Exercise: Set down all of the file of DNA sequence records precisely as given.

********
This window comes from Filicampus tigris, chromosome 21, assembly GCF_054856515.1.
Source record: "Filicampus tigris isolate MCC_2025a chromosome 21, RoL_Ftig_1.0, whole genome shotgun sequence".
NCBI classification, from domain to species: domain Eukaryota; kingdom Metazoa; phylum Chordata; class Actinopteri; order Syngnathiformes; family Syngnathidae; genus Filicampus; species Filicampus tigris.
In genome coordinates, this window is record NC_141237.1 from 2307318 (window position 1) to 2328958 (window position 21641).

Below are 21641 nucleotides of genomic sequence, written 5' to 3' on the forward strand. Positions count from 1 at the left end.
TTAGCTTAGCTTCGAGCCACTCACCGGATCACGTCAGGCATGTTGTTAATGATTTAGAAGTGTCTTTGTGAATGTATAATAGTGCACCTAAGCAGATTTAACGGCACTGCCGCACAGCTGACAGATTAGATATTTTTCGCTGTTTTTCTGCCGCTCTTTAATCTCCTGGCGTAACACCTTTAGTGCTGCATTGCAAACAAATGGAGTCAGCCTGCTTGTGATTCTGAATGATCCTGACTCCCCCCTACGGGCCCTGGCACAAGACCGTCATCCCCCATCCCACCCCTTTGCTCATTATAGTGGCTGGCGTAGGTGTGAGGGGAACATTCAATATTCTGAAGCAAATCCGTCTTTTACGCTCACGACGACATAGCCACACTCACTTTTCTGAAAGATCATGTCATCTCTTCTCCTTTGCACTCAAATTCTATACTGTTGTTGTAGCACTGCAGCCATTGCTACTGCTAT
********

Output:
This window comes from Filicampus tigris, chromosome 21, assembly GCF_054856515.1.
Source record: "Filicampus tigris isolate MCC_2025a chromosome 21, RoL_Ftig_1.0, whole genome shotgun sequence".
NCBI classification, from domain to species: domain Eukaryota; kingdom Metazoa; phylum Chordata; class Actinopteri; order Syngnathiformes; family Syngnathidae; genus Filicampus; species Filicampus tigris.
In genome coordinates, this window is record NC_141237.1 from 2307318 (window position 1) to 2328958 (window position 21641).

Below are 21641 nucleotides of genomic sequence, written 5' to 3' on the forward strand. Positions count from 1 at the left end.
TTAGCTTAGCTTCGAGCCACTCACCGGATCACGTCAGGCATGTTGTTAATGATTTAGAAGTGTCTTTGTGAATGTATAATAGTGCACCTAAGCAGATTTAACGGCACTGCCGCACAGCTGACAGATTAGATATTTTTCGCTGTTTTTCTGCCGCTCTTTAATCTCCTGGCGTAACACCTTTAGTGCTGCATTGCAAACAAATGGAGTCAGCCTGCTTGTGATTCTGAATGATCCTGACTCCCCCCTACGGGCCCTGGCACAAGACCGTCATCCCCCATCCCACCCCTTTGCTCATTATAGTGGCTGGCGTAGGTGTGAGGGGAACATTCAATATTCTGAAGCAAATCCGTCTTTTACGCTCACGACGACATAGCCACACTCACTTTTCTGAAAGATCATGTCATCTCTTCTCCTTTGCACTCAAATTCTATACTGTTGTTGTAGCACTGCAGCCATTGCTACTGCTAT